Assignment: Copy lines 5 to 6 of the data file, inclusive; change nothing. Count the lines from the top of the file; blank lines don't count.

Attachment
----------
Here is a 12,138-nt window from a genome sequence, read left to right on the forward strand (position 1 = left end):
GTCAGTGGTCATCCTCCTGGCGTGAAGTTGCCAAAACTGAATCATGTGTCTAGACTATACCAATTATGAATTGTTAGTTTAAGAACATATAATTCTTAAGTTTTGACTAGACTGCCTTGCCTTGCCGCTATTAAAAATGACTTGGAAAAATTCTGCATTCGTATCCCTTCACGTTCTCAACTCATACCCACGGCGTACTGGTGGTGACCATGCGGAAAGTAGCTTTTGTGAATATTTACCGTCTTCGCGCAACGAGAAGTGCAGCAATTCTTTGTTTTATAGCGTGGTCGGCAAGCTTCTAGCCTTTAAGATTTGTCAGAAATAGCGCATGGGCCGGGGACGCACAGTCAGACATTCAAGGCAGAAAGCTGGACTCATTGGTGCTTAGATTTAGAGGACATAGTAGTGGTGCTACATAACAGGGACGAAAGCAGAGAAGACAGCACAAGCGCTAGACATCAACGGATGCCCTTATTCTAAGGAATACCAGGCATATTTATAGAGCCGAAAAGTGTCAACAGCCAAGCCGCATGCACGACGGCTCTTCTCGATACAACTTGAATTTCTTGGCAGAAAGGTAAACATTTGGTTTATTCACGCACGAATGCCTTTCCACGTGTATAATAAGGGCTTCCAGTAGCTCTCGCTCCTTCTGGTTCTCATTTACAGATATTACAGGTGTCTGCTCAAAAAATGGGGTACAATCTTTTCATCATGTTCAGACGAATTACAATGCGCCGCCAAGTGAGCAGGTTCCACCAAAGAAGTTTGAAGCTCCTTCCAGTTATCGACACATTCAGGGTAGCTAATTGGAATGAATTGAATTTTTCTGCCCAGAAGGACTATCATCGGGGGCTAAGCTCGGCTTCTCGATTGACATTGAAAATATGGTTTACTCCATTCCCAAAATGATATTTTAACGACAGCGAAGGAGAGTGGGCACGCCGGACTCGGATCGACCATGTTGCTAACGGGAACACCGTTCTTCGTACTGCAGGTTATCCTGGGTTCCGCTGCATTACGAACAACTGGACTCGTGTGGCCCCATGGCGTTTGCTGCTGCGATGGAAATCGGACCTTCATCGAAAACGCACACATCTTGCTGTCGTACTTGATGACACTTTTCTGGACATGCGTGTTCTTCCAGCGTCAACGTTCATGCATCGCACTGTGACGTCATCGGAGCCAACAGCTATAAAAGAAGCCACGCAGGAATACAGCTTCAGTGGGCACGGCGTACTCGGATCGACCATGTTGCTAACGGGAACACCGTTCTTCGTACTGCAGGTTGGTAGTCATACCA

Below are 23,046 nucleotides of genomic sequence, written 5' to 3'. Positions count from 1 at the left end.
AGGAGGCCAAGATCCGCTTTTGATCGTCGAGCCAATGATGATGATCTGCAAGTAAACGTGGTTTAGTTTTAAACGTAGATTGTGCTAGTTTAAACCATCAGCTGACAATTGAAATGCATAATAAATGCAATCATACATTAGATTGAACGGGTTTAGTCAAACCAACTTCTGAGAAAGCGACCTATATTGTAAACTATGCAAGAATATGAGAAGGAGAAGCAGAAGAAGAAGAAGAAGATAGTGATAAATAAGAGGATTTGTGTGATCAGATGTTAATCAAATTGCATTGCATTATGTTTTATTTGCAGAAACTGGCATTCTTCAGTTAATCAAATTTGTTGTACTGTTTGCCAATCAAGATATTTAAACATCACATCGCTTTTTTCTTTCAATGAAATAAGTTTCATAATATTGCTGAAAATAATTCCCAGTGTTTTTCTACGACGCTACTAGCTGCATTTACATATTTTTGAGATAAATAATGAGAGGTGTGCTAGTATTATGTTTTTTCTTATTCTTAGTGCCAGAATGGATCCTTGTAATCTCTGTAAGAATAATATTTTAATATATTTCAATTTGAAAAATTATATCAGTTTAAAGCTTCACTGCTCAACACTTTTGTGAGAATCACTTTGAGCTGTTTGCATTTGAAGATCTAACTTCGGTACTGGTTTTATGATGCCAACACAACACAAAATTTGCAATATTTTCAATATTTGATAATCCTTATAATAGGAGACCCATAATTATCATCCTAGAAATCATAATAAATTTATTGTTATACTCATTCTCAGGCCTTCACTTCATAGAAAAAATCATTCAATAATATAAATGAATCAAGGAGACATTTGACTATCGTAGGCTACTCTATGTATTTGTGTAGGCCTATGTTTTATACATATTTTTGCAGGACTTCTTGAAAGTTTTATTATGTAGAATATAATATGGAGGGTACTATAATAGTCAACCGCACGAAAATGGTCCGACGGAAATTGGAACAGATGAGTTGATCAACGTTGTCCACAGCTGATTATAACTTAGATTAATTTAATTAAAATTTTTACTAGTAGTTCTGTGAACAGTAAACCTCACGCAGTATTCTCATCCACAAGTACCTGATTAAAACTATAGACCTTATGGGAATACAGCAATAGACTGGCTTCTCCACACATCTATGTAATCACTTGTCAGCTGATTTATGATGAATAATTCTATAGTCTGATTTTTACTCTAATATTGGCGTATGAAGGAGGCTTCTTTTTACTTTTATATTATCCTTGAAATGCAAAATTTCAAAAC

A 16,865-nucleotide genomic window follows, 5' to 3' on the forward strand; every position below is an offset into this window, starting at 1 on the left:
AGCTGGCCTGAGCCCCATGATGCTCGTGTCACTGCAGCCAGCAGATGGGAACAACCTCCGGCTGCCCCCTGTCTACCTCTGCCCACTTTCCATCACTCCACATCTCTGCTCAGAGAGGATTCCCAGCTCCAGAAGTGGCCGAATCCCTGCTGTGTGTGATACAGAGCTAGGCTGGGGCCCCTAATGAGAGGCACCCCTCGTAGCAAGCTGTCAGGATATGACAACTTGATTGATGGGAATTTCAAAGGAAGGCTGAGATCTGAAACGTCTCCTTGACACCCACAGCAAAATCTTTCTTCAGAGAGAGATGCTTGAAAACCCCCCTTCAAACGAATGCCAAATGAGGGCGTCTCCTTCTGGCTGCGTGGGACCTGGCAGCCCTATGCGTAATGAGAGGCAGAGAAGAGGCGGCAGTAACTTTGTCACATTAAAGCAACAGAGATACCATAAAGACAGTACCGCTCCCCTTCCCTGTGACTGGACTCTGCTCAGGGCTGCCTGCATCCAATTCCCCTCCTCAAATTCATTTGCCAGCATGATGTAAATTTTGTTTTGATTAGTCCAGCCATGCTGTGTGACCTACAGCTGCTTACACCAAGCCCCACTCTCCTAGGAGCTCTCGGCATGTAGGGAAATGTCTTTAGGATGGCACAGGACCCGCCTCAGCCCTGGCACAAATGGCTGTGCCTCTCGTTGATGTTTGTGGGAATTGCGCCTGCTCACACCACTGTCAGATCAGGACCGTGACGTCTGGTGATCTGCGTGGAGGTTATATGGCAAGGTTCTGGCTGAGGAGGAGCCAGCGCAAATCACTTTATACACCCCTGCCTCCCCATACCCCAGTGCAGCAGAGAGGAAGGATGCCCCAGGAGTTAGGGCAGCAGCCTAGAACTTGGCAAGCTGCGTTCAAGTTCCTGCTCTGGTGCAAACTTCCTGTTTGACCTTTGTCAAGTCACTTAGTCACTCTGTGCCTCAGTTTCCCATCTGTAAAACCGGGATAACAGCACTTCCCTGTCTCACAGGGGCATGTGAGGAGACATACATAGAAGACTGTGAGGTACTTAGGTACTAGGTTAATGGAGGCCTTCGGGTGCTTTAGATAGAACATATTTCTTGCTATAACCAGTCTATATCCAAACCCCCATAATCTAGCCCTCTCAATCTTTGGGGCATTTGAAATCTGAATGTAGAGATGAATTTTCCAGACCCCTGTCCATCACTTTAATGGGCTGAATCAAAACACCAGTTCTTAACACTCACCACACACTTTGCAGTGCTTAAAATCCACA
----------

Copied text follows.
A 16,865-nucleotide genomic window follows, 5' to 3' on the forward strand; every position below is an offset into this window, starting at 1 on the left:
AGCTGGCCTGAGCCCCATGATGCTCGTGTCACTGCAGCCAGCAGATGGGAACAACCTCCGGCTGCCCCCTGTCTACCTCTGCCCACTTTCCATCACTCCACATCTCTGCTCAGAGAGGATTCCCAGCTCCAGAAGTGGCCGAATCCCTGCTGTGTGTGATACAGAGCTAGGCTGGGGCCCCTAATGAGAGGCACCCCTCGTAGCAAGCTGTCAGGATATGACAACTTGATTGATGGGAATTTCAAAGGAAGGCTGAGATCTGAAACGTCTCCTTGACACCCACAGCAAAATCTTTCTTCAGAGAGAGATGCTTGAAAACCCCCCTTCAAACGAATGCCAAATGAGGGCGTCTCCTTCTGGCTGCGTGGGACCTGGCAGCCCTATGCGTAATGAGAGGCAGAGAAGAGGCGGCAGTAACTTTGTCACATTAAAGCAACAGAGATACCATAAAGACAGTACCGCTCCCCTTCCCTGTGACTGGACTCTGCTCAGGGCTGCCTGCATCCAATTCCCCTCCTCAAATTCATTTGCCAGCATGATGTAAATTTTGTTTTGATTAGTCCAGCCATGCTGTGTGACCTACAGCTGCTTACACCAAGCCCCACTCTCCTAGGAGCTCTCGGCATGTAGGGAAATGTCTTTAGGATGGCACAGGACCCGCCTCAGCCCTGGCACAAATGGCTGTGCCTCTCGTTGATGTTTGTGGGAATTGCGCCTGCTCACACCACTGTCAGATCAGGACCGTGACGTCTGGTGATCTGCGTGGAGGTTATATGGCAAGGTTCTGGCTGAGGAGGAGCCAGCGCAAATCACTTTATACACCCCTGCCTCCCCATACCCCAGTGCAGCAGAGAGGAAGGATGCCCCAGGAGTTAGGGCAGCAGCCTAGAACTTGGCAAGCTGCGTTCAAGTTCCTGCTCTGGTGCAAACTTCCTGTTTGACCTTTGTCAAGTCACTTAGTCACTCTGTGCCTCAGTTTCCCATCTGTAAAACCGGGATAACAGCACTTCCCTGTCTCACAGGGGCATGTGAGGAGACATACATAGAAGACTGTGAGGTACTTAGGTACTAGGTTAATGGAGGCCTTCGGGTGCTTTAGATAGAACATATTTCTTGCTATAACCAGTCTATATCCAAACCCCCATAATCTAGCCCTCTCAATCTTTGGGGCATTTGAAATCTGAATGTAGAGATGAATTTTCCAGACCCCTGTCCATCACTTTAATGGGCTGAATCAAAACACCAGTTCTTAACACTCACCACACACTTTGCAGTGCTTAAAATCCACA